06: Between the Buried and Me – The Parallax II: Future Sequence
You can’t help but be impressed by how one band can manage to reinvent themselves with every release and that’s exactly what Between the Buried and Me have done over the last ten years, reaching another zenith with this, their most ambitious effort to date. Beginning last year with the EP release The Parallax: Hypersleep Dialogues, the band commenced the introduction to this sprawling concept record that clocks in at a staggering 72 minutes, and it coalesces the myriad components that make BTBAM such an unrivalled force in progressive metal into one impressive feat. And while not exhibiting the same awe as, say, Colors, The Parallax II: Future Sequence is still utterly monumental.
05: Pig Destroyer – Book Burner
It’s hard to think that anyone was expecting anything else than this. Book Burner may not be of the same visceral quality of Terrifyer or Prowler in the Yard, but the long awaited new Pig Destroyer album is every bit as fierce and vigorous that it needed to be; and granted, with it comes some changes. New drummer Adam Jarvis (Misery Index) has been subject to some scrutiny in filling the (rather large) shoes of one Brian Harvey, but his clinical performance speaks for itself. Meanwhile, Scott Hull’s riffs are untouchable and JR Hayes’ vocals sound more pissed off than ever and the lyrics are just as unnervingly stirring too.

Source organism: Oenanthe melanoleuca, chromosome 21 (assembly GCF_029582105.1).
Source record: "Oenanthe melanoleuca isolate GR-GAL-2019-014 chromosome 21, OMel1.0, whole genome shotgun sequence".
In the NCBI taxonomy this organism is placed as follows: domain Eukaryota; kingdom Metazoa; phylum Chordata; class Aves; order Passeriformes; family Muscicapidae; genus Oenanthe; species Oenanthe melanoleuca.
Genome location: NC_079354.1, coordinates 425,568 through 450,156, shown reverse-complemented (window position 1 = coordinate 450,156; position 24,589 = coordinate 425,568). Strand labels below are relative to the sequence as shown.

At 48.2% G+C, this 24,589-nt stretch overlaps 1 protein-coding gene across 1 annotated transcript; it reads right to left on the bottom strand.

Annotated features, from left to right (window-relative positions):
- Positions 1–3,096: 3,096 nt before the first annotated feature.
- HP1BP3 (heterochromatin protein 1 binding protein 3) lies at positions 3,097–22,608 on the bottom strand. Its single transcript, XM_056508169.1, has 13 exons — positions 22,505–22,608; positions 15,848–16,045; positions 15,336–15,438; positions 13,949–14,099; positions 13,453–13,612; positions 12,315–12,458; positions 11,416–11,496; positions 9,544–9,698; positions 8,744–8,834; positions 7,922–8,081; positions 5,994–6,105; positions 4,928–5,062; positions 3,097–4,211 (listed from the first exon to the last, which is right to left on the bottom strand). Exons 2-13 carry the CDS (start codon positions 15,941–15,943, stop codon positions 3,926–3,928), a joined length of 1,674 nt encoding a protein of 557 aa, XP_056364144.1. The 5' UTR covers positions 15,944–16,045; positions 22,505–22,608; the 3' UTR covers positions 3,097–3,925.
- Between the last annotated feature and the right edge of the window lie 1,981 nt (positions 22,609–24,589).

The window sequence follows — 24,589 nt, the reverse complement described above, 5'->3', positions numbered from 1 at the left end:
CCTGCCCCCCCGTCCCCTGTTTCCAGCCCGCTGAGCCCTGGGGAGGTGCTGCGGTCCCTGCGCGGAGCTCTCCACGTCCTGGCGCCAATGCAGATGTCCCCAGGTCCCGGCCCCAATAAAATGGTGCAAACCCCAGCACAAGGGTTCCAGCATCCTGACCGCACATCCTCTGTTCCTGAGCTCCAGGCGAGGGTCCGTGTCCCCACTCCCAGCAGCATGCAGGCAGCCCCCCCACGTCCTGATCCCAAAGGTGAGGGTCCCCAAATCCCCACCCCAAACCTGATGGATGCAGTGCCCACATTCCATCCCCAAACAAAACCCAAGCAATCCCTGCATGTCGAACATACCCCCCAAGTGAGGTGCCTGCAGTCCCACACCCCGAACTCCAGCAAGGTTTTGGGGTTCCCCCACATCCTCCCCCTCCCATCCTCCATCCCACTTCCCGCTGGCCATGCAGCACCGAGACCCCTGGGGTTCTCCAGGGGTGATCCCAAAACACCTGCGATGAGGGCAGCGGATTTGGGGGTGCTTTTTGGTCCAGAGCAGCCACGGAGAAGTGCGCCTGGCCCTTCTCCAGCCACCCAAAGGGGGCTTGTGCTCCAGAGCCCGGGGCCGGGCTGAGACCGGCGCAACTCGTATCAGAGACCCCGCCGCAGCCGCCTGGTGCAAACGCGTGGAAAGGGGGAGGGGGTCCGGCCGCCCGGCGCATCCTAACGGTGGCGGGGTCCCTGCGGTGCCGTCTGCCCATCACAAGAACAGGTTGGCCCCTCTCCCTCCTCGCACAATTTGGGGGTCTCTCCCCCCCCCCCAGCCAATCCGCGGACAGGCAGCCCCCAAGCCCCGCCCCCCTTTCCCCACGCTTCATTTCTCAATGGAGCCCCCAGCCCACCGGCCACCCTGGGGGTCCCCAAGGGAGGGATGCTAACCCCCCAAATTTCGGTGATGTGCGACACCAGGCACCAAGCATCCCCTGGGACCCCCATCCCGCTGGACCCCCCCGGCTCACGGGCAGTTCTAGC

04: Enabler – All Hail The Void
Talk about a band that sounds invigorated. If there’s only one way to describe All Hail The Void, it’s adrenaline burst. Enabler’s metallic hardcore, as clichéd as it sounds, gets in your face but it doesn’t sacrifice any hooks either, as the totally unforgettable ‘True Love’ will attest in spades or the searing lead riff on ‘Speechless’. There isn’t a bad track to found on this record, it’s start to finish unrelenting and while the album is still confrontational, the cathartic release in each song is an altogether affirmative one. Hands down, the best hardcore full-length of 2012.
03: Anathema – Weather Systems